Knowing my family as I do, I asked, “Is this some sort of joke? Or are we serious?” (I use the Imperial ‘we’. A lot.)
She laughed but said, “No, this is serious.”
Again, knowing my family, I wasn’t sure what this was concerning but settled in for whatever she was going to hit me with.
“Who needs the intervention?”
“We do,” she replied, meaning she and her husband, my son.
“What’s this about?” I wanted to know.
“You,” she said.
“Me?” I asked, incredulously.
“Yes. Your son and I are having trouble coming to terms with the fact that you are seventy years old! You can’t be seventy years old!”
“There isn’t much I can do about that!” I laughed, happy that the ‘intervention’ was going to be nothing more serious. “Besides, it should be me having trouble coming to terms, not you.”
“But we just can’t think of you as being that old.” (I think that was a compliment. I’ll take it as such.)
Hummmm. What’s a momma to do when her children are suddenly faced with her (and, in turn, their own) mortality?
Well, I invited them over, poured each a nice glass of scotch, (this was going to require the good stuff!) and settled back to talk.
I’m not sure at what age most people face the realization that they will someday die. It is something most of us do not want to acknowledge. Of course, the older we get, the closer to the end we are. I have chosen to be positive and continue to see my mortality in the far distance. I try to make each day count as if it is my last, but fervently hope that it is not.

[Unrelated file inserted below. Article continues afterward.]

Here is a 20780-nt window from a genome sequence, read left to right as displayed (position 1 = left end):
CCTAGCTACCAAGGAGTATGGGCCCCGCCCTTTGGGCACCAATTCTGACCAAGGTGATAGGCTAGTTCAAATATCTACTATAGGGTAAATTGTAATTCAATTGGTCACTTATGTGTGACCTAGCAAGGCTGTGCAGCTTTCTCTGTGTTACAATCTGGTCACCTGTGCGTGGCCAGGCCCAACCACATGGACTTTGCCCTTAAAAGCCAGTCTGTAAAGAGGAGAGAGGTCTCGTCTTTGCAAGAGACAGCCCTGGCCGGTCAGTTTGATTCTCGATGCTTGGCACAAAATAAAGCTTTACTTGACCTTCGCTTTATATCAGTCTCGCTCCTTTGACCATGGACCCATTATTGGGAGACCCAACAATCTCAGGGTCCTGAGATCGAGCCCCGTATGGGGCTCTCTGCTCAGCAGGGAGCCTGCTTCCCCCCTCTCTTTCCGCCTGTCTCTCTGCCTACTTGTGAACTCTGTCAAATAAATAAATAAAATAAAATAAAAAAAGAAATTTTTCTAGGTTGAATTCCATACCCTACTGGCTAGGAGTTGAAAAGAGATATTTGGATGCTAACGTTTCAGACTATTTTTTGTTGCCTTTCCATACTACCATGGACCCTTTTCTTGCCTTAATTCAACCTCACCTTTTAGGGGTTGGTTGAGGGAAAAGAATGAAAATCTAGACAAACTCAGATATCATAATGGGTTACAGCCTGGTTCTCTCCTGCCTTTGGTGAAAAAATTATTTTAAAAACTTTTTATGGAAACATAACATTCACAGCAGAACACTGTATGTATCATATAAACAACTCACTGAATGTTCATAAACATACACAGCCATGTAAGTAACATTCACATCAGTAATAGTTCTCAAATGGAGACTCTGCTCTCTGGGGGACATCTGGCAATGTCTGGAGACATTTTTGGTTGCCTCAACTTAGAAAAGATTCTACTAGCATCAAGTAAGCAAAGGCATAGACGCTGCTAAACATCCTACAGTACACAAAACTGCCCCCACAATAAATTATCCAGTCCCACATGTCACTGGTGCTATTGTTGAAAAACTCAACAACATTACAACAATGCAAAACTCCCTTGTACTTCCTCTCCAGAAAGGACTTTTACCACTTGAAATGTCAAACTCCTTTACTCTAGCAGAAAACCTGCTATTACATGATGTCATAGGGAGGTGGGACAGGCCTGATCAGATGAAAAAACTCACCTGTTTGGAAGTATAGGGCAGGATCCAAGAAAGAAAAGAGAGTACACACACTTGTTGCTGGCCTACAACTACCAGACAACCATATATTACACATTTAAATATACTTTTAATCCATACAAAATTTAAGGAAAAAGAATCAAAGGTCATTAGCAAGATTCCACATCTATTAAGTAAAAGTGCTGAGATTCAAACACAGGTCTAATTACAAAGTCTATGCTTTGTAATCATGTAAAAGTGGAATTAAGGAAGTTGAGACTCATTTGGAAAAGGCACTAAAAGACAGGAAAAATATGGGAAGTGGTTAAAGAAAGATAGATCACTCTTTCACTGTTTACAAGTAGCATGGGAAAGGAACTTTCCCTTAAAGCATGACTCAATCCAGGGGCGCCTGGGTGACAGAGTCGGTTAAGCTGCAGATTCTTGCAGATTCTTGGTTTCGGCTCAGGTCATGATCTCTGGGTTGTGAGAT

It hit my father the day of his seventieth birthday. He was not one to keep track of birthdays, which was nice because he always thought I was several years younger than I really was. So, when someone asked him on that fateful day how old he was, he had to stop and mentally figure it out. I watched as the realization hit home. To him, seventy was old. But he didn’t feel, or act, old. How had this happened?
It happened to him the same way it happened to me. And to most of us, I suppose. We are so busy living, we simply don’t notice…
Personally, I think that is the way it should be. We are put on this earth to live, not to try and stop the natural progression of life. Each stage of our lives has a purpose and a need.
My life has sort of come full circle. As a child, naturally, I was concerned only about myself. I wasn’t responsible for any other human being. Now, after marriage and children, where I had other humans to care for, I have passed into widowhood and letting go. I realized a long time ago that my children were self-sufficient and no longer ‘needed’ me. But you never really give up being a mother. The condition just moves into a different realm.
It’s only me now and I can really focus on the things that I want and need to do. And, believe me, the list is long! I still have a lot of things to accomplish. My bucket list is seemingly endless. In fact, I think I’ll need more buckets before it’s over!
So, what did I tell my kids about coming to terms with me being seventy? Like I always say, age is just a mindset. Try to stay positive. And, if it helps them cope, just remember, “Seventy is the new fifty!” We can all live with that!